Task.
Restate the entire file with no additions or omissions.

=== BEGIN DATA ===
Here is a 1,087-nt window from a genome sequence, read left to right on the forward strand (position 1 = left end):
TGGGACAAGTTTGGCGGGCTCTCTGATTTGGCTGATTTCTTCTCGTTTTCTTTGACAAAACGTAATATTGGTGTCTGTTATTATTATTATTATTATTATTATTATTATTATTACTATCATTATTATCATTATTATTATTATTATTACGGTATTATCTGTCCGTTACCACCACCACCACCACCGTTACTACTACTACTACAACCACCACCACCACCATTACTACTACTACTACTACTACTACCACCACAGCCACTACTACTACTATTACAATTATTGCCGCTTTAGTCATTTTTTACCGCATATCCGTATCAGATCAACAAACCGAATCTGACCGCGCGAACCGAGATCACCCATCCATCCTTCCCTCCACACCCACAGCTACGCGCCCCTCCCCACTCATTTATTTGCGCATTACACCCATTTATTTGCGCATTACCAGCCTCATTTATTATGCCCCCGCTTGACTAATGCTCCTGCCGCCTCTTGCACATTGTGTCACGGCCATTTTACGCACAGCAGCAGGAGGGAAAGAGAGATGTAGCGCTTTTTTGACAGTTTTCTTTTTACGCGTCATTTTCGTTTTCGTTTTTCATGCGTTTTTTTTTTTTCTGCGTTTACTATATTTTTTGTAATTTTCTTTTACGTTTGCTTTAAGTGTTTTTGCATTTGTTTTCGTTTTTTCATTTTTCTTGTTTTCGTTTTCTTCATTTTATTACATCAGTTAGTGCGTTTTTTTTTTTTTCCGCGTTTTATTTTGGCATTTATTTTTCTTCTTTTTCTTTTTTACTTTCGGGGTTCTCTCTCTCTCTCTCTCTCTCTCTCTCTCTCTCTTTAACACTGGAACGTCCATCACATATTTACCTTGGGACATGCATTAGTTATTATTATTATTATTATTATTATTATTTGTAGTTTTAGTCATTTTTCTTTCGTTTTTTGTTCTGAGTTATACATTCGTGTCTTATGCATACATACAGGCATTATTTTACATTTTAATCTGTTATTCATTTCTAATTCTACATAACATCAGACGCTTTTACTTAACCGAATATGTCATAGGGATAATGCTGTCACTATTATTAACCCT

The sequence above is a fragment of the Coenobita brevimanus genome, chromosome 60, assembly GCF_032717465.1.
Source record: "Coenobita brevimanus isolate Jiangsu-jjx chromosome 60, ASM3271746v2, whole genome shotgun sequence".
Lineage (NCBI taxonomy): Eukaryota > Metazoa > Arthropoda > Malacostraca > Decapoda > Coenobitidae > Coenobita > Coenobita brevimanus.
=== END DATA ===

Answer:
Here is a 1,087-nt window from a genome sequence, read left to right on the forward strand (position 1 = left end):
TGGGACAAGTTTGGCGGGCTCTCTGATTTGGCTGATTTCTTCTCGTTTTCTTTGACAAAACGTAATATTGGTGTCTGTTATTATTATTATTATTATTATTATTATTATTATTACTATCATTATTATCATTATTATTATTATTATTACGGTATTATCTGTCCGTTACCACCACCACCACCACCGTTACTACTACTACTACAACCACCACCACCACCATTACTACTACTACTACTACTACTACCACCACAGCCACTACTACTACTATTACAATTATTGCCGCTTTAGTCATTTTTTACCGCATATCCGTATCAGATCAACAAACCGAATCTGACCGCGCGAACCGAGATCACCCATCCATCCTTCCCTCCACACCCACAGCTACGCGCCCCTCCCCACTCATTTATTTGCGCATTACACCCATTTATTTGCGCATTACCAGCCTCATTTATTATGCCCCCGCTTGACTAATGCTCCTGCCGCCTCTTGCACATTGTGTCACGGCCATTTTACGCACAGCAGCAGGAGGGAAAGAGAGATGTAGCGCTTTTTTGACAGTTTTCTTTTTACGCGTCATTTTCGTTTTCGTTTTTCATGCGTTTTTTTTTTTTCTGCGTTTACTATATTTTTTGTAATTTTCTTTTACGTTTGCTTTAAGTGTTTTTGCATTTGTTTTCGTTTTTTCATTTTTCTTGTTTTCGTTTTCTTCATTTTATTACATCAGTTAGTGCGTTTTTTTTTTTTTCCGCGTTTTATTTTGGCATTTATTTTTCTTCTTTTTCTTTTTTACTTTCGGGGTTCTCTCTCTCTCTCTCTCTCTCTCTCTCTCTCTCTTTAACACTGGAACGTCCATCACATATTTACCTTGGGACATGCATTAGTTATTATTATTATTATTATTATTATTATTTGTAGTTTTAGTCATTTTTCTTTCGTTTTTTGTTCTGAGTTATACATTCGTGTCTTATGCATACATACAGGCATTATTTTACATTTTAATCTGTTATTCATTTCTAATTCTACATAACATCAGACGCTTTTACTTAACCGAATATGTCATAGGGATAATGCTGTCACTATTATTAACCCT

The sequence above is a fragment of the Coenobita brevimanus genome, chromosome 60, assembly GCF_032717465.1.
Source record: "Coenobita brevimanus isolate Jiangsu-jjx chromosome 60, ASM3271746v2, whole genome shotgun sequence".
Lineage (NCBI taxonomy): Eukaryota > Metazoa > Arthropoda > Malacostraca > Decapoda > Coenobitidae > Coenobita > Coenobita brevimanus.